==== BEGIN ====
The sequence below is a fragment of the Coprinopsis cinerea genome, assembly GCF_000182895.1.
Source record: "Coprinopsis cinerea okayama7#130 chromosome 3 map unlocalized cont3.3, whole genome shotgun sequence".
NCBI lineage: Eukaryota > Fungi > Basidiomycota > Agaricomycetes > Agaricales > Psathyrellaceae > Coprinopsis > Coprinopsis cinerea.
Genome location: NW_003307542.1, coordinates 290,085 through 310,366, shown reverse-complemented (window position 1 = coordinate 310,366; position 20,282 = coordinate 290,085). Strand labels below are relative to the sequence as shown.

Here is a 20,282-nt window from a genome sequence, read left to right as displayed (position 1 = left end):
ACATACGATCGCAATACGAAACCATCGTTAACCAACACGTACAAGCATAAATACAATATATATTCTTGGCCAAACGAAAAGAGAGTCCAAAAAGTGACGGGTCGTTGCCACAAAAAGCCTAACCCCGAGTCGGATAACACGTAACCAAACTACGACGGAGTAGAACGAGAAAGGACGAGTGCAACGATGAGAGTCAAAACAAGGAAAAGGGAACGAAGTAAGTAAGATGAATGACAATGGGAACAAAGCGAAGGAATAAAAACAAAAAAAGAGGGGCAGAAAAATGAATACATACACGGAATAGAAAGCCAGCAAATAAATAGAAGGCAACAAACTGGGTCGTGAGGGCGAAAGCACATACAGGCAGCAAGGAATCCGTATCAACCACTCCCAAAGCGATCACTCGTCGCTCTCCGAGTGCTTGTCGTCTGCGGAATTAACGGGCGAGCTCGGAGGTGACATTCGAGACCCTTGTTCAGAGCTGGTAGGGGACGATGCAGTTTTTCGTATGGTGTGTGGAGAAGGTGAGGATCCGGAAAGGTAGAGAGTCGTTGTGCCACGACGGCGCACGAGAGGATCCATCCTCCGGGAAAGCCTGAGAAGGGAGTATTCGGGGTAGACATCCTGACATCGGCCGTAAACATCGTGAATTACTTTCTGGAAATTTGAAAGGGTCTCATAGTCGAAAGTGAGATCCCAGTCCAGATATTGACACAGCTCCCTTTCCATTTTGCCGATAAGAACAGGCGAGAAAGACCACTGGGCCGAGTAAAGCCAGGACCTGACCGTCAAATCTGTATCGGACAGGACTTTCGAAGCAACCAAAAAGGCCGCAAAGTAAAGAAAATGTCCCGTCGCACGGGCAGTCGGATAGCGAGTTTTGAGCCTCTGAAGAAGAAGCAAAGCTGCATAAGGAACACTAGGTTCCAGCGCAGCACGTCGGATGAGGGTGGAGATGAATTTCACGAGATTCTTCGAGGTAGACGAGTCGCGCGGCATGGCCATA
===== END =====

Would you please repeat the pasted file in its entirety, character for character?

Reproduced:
The sequence below is a fragment of the Coprinopsis cinerea genome, assembly GCF_000182895.1.
Source record: "Coprinopsis cinerea okayama7#130 chromosome 3 map unlocalized cont3.3, whole genome shotgun sequence".
NCBI lineage: Eukaryota > Fungi > Basidiomycota > Agaricomycetes > Agaricales > Psathyrellaceae > Coprinopsis > Coprinopsis cinerea.
Genome location: NW_003307542.1, coordinates 290,085 through 310,366, shown reverse-complemented (window position 1 = coordinate 310,366; position 20,282 = coordinate 290,085). Strand labels below are relative to the sequence as shown.

Here is a 20,282-nt window from a genome sequence, read left to right as displayed (position 1 = left end):
ACATACGATCGCAATACGAAACCATCGTTAACCAACACGTACAAGCATAAATACAATATATATTCTTGGCCAAACGAAAAGAGAGTCCAAAAAGTGACGGGTCGTTGCCACAAAAAGCCTAACCCCGAGTCGGATAACACGTAACCAAACTACGACGGAGTAGAACGAGAAAGGACGAGTGCAACGATGAGAGTCAAAACAAGGAAAAGGGAACGAAGTAAGTAAGATGAATGACAATGGGAACAAAGCGAAGGAATAAAAACAAAAAAAGAGGGGCAGAAAAATGAATACATACACGGAATAGAAAGCCAGCAAATAAATAGAAGGCAACAAACTGGGTCGTGAGGGCGAAAGCACATACAGGCAGCAAGGAATCCGTATCAACCACTCCCAAAGCGATCACTCGTCGCTCTCCGAGTGCTTGTCGTCTGCGGAATTAACGGGCGAGCTCGGAGGTGACATTCGAGACCCTTGTTCAGAGCTGGTAGGGGACGATGCAGTTTTTCGTATGGTGTGTGGAGAAGGTGAGGATCCGGAAAGGTAGAGAGTCGTTGTGCCACGACGGCGCACGAGAGGATCCATCCTCCGGGAAAGCCTGAGAAGGGAGTATTCGGGGTAGACATCCTGACATCGGCCGTAAACATCGTGAATTACTTTCTGGAAATTTGAAAGGGTCTCATAGTCGAAAGTGAGATCCCAGTCCAGATATTGACACAGCTCCCTTTCCATTTTGCCGATAAGAACAGGCGAGAAAGACCACTGGGCCGAGTAAAGCCAGGACCTGACCGTCAAATCTGTATCGGACAGGACTTTCGAAGCAACCAAAAAGGCCGCAAAGTAAAGAAAATGTCCCGTCGCACGGGCAGTCGGATAGCGAGTTTTGAGCCTCTGAAGAAGAAGCAAAGCTGCATAAGGAACACTAGGTTCCAGCGCAGCACGTCGGATGAGGGTGGAGATGAATTTCACGAGATTCTTCGAGGTAGACGAGTCGCGCGGCATGGCCATA